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23

I had a teacher who liked to say "The key to overcoming performance anxiety is through rigorous application of technique." This basically means: practice, practice, practice. Practice not until you get it right, but until you can't get it wrong. Practice until the technique you have to execute on the guitar is just as natural as clapping your hands. There ...


12

My hands can shake just by thinking about performing to others. I used to play at church, first few times I get really anxious and keep making mistakes. After few months of performing, I got used to it, and everything was quite fine. One time it get worse when I have to perform in another place (out of my comfort zone and normal audience). I was totally ...


10

The key to overcoming this is simply to do it a lot, just like the key to getting better at playing is to practice. Kill two birds with one stone- practice in public. If you're constantly practicing where others can hear you, a performance ends up being the same as a practice and won't feel so psychologically nerve-racking. There's a spectrum of performance ...


9

I don't think there's a silver bullet answer. Here are a few thoughts though. Have you tried chamomile tea? It's easily available at practically any grocery around here. There are practice techniques that help to improve your technique while nervous. For violin, there's the one-minute-bow practice, where you try to produce a tone for an entire minute on ...


9

The best thing you can do is to know your stuff. Practice it well beforehand, and know your material very well. This way you can get into the groove and stay there (and not be thinking about how sweaty your palms are, or how you're certain the folks in the back row can see your limbs trembling from fear) and then the next thing you know will be along the ...


7

Don't rush. If you have seen a lot of live performances you know that professionals don't run in, sit down and start playing immediately. Take your time; sit or stand comfortably and check the instrument and the music to make sure everything is ready. Remember that the audience is not full of critics and music teachers. It's full of people who are there ...


3

(NOTE: This answer was written for a different question (pianist, problems with audience-fear on stage), but got migrated in here, so not everything might match up with this question!) I'm guitarist, but I might be able to help you. (Because we all have to deal with being nervous from time to time) Some people just say that you just need to get better or ...


3

I agree with what Tangurena and Mark Lutton wrote, but would like to add some thoughts. I've been playing the piano since I was nine and had a lot of half-formal performances (so mostly in front of other music school pupils and their family) during the ten or eleven years that I've had music lessons. I'm generally someone who likes being on stage, so I ...


3

Someone has already suggested you some important advice on how to overcome the fear of performing in front of an audience... I'd like to give you mine, too: When you're on a stage, in the spotlight and everyone is looking at you waiting and, often ready for one's criticism, begin thinking that everyone smiles, cries, feels happy or sad, feels strong or ...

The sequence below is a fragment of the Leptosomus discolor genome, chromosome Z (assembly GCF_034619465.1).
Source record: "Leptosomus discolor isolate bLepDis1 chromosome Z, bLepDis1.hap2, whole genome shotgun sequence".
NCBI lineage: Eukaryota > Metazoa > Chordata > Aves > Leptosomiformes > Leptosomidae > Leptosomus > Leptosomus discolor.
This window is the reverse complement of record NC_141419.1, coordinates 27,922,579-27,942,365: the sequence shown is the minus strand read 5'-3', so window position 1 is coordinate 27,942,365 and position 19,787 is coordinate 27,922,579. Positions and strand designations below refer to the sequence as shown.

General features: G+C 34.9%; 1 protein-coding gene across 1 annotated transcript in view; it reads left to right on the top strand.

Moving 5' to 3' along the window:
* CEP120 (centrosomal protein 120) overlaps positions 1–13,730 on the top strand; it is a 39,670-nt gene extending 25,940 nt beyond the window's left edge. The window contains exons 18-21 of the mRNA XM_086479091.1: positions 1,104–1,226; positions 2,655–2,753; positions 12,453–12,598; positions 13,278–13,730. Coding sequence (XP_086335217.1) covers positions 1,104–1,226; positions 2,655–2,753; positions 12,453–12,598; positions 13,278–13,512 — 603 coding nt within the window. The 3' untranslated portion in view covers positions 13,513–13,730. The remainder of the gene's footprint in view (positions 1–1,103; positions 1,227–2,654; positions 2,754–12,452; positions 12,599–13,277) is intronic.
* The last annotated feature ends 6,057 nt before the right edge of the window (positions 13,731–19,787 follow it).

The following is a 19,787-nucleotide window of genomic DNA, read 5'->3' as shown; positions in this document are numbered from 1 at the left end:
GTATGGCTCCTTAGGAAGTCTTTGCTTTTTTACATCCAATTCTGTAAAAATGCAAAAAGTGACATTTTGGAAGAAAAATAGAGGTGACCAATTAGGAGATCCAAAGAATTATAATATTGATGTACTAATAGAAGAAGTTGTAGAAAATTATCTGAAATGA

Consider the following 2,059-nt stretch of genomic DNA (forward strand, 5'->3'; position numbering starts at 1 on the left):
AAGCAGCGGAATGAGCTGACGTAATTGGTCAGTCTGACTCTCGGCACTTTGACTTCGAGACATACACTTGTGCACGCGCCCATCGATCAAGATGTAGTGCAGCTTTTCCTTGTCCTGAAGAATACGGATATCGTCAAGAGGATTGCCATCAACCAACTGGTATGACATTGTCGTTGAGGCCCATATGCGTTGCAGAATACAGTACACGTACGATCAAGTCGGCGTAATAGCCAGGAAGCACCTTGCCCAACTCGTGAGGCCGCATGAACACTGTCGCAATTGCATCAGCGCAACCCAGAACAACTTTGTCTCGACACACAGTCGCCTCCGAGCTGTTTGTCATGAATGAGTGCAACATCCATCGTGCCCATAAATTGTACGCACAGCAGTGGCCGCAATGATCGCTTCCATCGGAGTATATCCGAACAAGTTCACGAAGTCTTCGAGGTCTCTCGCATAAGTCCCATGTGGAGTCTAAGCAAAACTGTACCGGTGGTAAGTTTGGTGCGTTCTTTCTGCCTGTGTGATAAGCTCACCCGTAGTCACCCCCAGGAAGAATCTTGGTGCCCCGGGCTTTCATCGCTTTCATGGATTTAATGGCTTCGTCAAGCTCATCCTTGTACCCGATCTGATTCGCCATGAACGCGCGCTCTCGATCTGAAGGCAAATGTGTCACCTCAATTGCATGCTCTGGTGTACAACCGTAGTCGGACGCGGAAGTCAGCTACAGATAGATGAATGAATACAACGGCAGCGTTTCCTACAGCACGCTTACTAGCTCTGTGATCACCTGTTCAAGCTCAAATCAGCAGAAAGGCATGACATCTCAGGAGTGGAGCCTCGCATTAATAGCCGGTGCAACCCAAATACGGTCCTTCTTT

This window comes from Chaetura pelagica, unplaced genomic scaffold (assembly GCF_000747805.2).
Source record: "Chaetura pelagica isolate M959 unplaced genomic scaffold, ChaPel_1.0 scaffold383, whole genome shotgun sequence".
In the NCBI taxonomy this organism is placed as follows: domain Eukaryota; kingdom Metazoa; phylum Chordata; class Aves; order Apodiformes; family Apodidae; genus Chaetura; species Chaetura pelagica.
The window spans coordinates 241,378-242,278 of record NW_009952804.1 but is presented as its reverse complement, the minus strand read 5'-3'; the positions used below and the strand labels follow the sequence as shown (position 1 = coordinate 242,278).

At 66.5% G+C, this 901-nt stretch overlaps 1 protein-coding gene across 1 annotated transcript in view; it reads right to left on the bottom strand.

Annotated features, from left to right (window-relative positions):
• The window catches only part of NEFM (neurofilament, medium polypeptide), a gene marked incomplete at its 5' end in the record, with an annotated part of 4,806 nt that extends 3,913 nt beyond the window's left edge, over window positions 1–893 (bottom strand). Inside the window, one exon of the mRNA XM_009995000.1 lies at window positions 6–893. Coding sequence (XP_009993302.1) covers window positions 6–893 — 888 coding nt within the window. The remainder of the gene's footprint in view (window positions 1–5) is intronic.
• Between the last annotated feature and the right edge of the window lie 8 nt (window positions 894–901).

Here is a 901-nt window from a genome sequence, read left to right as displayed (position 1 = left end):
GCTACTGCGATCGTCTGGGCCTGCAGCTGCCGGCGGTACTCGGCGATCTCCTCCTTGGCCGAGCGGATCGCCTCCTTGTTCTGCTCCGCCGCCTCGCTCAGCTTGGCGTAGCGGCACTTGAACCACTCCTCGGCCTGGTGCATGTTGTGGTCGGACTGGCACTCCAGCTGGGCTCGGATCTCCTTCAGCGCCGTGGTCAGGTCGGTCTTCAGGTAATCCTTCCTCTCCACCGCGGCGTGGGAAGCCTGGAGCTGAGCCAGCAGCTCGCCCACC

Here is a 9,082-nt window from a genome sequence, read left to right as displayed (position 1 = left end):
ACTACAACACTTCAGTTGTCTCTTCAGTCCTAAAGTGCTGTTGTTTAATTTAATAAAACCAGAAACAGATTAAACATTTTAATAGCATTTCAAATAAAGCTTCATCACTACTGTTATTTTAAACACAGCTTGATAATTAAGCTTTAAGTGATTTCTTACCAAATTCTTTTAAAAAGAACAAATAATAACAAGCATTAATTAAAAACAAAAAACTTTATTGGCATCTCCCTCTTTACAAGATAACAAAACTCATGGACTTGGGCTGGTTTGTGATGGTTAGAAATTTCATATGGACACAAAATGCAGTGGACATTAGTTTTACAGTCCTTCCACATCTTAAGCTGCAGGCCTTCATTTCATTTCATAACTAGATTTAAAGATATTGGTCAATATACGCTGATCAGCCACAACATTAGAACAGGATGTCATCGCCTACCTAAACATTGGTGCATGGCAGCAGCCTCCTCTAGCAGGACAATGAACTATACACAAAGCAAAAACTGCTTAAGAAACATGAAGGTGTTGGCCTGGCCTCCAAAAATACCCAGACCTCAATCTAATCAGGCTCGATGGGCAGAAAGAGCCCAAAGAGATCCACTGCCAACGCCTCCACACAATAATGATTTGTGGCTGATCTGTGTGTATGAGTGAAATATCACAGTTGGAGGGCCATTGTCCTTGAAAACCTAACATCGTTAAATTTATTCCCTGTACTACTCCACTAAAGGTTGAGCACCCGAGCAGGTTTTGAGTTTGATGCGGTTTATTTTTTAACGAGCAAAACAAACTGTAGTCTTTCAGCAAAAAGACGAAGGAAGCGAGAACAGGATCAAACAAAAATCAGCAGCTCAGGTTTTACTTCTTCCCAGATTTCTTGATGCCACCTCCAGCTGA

2

One thing to keep in mind is that you should know it is not the end of the world if you do mistakes. Most mistakes that you do will not even be noticed by the audience, even if you think it's a big mistake. Because of this, you must continue as nothing happened. Knowing this fact, you can also have more confidence, because you will know that it is not ...


1

I agree with Finbar to a certain extent. The only way to overcome your fear of performing in front of an audience is to do it often. Take your guitar to a park and play while you're there. Entertain the passerbys and if you mess up, who cares? Perform in front of friends and family members, but avoid those who will tell you that you're awesome no matter ...


1

best way to overcome it is to do it, then in time you will be used to being in front of a crowd. you might be best performing with a group of people so that you can get used to the idea of being on stage in front of an audience, then in time one will get used to not feeling really conscious while on stage. from there on its fairly easy to get up and "just do ...


1

This is such a huge issue for many musicians. Please excuse blatant self-promotion but my iPhone app 'Musicians Hypnosis' and the 'Self Hypnosis for Musicians' CD and download have helped thousands of people. There's a video run-down of the material on the musicians hypnosis website which explains all. I appreciate hypnosis is not for everybody, but watch ...


1

1) Knowing your piece(s) so thoroughly that your fingers can play even when your mind is occupied or distracted is one step towards performance confidence. 2) Practicing rough spots over and over in isolation will give you comfort and should reduce nervousness about making mistakes in front of an audience. 3) Lastly, recruiting a friend or family member ...


1

I do know this question is marked as Answered, but I'd still like to offer up some additional advice by telling you how I overcome this. I have been playing guitar since I was 7 and I am now 21, I have played in many events for school, and have played in a few bands as well as done a few solo acts my self. My first big show was at school in front of over ...


1

This makes me think of the many times I have had to do public speaking. In some cases this was in front of an audience of 300+ people. There were really two keys to success: training and practice. For training I had the opportunity to take a handful of classes and seminars on public speaking, and this will be the same with all the lessons you have taken ...



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